You might have the right to sue the debt collector under certain circumstances. If you win, the judge can require the debt collector to pay you for any damages you can prove you suffered because of the illegal collection actions. The judge can also require the debt collector to pay you up to $1,000.00 even… Read more »
If a judgment is entered against you, the debt collector can get a garnishment order against you, directing a third party, like your bank, to turn over funds from your account to pay the debt. Wage garnishment happens when your employer withholds part of paycheck to pay your debts. Your wages usually can be garnished… Read more »
A default judgment is essentially a legal court ruling as to the amount that a person must pay the party bringing action against him or her. This legal court ruling is made without the consent of the person being sued, usually because he or she did not come to court in response to a court… Read more »
It depends on the particular facts of your case. Keep in mind, though, that there are a lot of good reasons to at least consult with an attorney about defending against the lawsuit, and if it is a very old debt or a debt that you do not recognize, whether you should make any sort… Read more »
The most important things to do are (1) don’t panic; (2) don’t beat yourself up, it happens more times than you think and (3) don’t ignore altogether or put off dealing with the lawsuit. Either respond to the lawsuit personally, or through an attorney, as soon as possible and definitely by the date stated in… Read more »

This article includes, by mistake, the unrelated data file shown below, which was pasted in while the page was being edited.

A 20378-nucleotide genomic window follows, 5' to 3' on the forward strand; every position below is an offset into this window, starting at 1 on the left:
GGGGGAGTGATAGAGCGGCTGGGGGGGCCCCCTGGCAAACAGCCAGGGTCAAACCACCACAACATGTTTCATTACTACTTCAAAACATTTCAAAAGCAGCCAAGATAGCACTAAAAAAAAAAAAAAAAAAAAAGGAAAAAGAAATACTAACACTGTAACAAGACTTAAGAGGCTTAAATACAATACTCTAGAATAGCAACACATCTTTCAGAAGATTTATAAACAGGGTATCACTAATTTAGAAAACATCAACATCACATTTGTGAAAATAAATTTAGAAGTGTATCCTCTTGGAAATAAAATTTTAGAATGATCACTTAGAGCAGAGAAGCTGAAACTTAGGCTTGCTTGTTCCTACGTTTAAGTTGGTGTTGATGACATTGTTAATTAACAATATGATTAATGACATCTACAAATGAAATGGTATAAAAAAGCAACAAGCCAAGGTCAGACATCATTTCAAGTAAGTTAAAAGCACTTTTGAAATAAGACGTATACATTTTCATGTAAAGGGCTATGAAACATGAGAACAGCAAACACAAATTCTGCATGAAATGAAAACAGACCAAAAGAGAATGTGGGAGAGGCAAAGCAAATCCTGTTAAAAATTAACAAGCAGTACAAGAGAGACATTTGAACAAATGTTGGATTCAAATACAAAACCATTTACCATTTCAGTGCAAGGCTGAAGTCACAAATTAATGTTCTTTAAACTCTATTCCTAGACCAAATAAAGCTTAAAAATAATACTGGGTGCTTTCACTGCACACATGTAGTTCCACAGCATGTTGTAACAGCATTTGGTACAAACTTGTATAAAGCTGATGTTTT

If you are represented by an attorney, then the debt collector must contact the attorney rather than you. If you don’t have an attorney, a debt collector may contact other people, but only for very limited purposes. In other words, the debt collector can contact other people only to find out your address, your home… Read more »
If a collector contacts you about a debt and you don’t want the collector to contact you again, tell the collector – in writing – to stop contacting you. Here’s how to do that: Make a copy of your letter. Send the original by certified mail, and pay for a “return receipt” so you will be… Read more »
The FDCPA covers personal, family and household debts, including money you owe on a personal credit card account, an auto loan, a medical bill or to your mortgage company. The FDCPA would not cover a debt you incurred running a business.